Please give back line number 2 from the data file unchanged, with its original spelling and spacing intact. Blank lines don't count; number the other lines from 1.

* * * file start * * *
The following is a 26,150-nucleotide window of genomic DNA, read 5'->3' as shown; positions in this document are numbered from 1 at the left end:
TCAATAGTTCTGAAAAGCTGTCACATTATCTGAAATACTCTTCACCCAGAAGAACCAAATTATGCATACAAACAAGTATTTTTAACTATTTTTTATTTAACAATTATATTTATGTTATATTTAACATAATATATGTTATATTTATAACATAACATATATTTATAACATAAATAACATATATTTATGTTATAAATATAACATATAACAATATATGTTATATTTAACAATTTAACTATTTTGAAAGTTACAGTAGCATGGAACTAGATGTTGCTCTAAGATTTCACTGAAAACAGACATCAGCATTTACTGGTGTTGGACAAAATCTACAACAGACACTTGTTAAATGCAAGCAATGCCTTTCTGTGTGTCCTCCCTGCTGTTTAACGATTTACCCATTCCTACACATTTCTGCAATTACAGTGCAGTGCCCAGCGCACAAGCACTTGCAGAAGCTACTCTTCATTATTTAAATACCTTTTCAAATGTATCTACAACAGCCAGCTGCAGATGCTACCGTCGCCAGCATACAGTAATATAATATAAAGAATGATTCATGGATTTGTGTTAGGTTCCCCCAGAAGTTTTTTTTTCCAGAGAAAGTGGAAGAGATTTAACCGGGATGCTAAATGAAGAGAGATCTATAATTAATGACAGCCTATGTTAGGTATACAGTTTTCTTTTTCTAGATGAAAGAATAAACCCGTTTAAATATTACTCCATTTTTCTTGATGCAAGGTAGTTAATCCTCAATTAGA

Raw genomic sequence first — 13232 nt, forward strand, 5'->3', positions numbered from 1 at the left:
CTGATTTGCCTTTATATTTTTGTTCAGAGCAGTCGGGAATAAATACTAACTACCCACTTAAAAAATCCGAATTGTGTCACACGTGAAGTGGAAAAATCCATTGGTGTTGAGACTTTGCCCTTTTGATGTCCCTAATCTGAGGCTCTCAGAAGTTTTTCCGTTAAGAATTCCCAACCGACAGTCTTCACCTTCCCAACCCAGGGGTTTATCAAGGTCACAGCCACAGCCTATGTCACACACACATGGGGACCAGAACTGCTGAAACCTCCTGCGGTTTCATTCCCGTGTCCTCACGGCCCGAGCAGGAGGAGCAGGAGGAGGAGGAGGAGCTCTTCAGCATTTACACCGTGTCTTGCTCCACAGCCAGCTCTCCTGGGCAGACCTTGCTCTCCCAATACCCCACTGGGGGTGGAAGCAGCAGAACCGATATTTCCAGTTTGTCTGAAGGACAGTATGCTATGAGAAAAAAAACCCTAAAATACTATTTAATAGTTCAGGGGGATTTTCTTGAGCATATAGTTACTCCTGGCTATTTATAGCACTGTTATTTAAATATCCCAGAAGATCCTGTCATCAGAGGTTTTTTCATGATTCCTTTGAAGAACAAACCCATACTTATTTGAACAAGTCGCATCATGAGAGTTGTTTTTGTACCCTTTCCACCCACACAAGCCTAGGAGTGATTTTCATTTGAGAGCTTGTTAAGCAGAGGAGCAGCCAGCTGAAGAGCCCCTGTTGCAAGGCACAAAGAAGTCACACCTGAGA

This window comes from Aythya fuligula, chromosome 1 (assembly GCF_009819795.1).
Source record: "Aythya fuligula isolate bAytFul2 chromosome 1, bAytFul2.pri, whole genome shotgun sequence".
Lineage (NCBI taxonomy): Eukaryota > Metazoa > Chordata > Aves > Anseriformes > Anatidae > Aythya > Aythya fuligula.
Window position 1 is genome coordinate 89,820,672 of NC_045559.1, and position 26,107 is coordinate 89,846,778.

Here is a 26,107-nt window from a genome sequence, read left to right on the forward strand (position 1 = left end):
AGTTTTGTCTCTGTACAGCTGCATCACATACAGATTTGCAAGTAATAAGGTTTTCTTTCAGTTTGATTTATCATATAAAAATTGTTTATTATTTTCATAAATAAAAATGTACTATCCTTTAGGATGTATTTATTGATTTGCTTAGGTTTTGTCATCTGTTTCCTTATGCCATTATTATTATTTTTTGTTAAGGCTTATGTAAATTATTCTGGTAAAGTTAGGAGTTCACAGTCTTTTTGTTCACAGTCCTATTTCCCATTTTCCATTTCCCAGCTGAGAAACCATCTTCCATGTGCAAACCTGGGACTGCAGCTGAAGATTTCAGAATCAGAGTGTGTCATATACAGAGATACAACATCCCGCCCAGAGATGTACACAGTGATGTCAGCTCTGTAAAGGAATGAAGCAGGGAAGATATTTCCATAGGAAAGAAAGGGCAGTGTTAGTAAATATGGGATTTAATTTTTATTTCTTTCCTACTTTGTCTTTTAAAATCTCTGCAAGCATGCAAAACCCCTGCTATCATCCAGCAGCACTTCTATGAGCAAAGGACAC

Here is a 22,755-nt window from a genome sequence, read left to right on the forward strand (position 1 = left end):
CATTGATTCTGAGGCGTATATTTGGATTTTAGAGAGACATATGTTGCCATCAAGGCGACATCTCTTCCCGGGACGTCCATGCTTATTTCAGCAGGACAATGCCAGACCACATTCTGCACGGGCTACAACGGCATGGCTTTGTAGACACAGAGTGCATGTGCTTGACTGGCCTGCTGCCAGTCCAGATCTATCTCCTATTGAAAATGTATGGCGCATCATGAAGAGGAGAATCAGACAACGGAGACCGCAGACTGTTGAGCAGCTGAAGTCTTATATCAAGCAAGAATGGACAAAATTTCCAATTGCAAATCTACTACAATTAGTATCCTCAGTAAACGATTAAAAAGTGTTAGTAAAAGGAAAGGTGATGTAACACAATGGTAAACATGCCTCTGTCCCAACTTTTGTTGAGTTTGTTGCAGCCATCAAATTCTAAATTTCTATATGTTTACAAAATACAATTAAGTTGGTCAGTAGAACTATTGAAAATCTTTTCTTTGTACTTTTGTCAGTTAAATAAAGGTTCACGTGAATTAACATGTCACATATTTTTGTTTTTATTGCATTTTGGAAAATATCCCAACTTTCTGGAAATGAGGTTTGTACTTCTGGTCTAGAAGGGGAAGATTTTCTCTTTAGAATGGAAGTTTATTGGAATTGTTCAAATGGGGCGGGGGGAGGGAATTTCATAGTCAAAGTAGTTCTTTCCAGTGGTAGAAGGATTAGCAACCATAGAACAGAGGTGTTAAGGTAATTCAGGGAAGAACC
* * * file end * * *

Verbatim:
TCAATAGTTCTGAAAAGCTGTCACATTATCTGAAATACTCTTCACCCAGAAGAACCAAATTATGCATACAAACAAGTATTTTTAACTATTTTTTATTTAACAATTATATTTATGTTATATTTAACATAATATATGTTATATTTATAACATAACATATATTTATAACATAAATAACATATATTTATGTTATAAATATAACATATAACAATATATGTTATATTTAACAATTTAACTATTTTGAAAGTTACAGTAGCATGGAACTAGATGTTGCTCTAAGATTTCACTGAAAACAGACATCAGCATTTACTGGTGTTGGACAAAATCTACAACAGACACTTGTTAAATGCAAGCAATGCCTTTCTGTGTGTCCTCCCTGCTGTTTAACGATTTACCCATTCCTACACATTTCTGCAATTACAGTGCAGTGCCCAGCGCACAAGCACTTGCAGAAGCTACTCTTCATTATTTAAATACCTTTTCAAATGTATCTACAACAGCCAGCTGCAGATGCTACCGTCGCCAGCATACAGTAATATAATATAAAGAATGATTCATGGATTTGTGTTAGGTTCCCCCAGAAGTTTTTTTTTCCAGAGAAAGTGGAAGAGATTTAACCGGGATGCTAAATGAAGAGAGATCTATAATTAATGACAGCCTATGTTAGGTATACAGTTTTCTTTTTCTAGATGAAAGAATAAACCCGTTTAAATATTACTCCATTTTTCTTGATGCAAGGTAGTTAATCCTCAATTAGA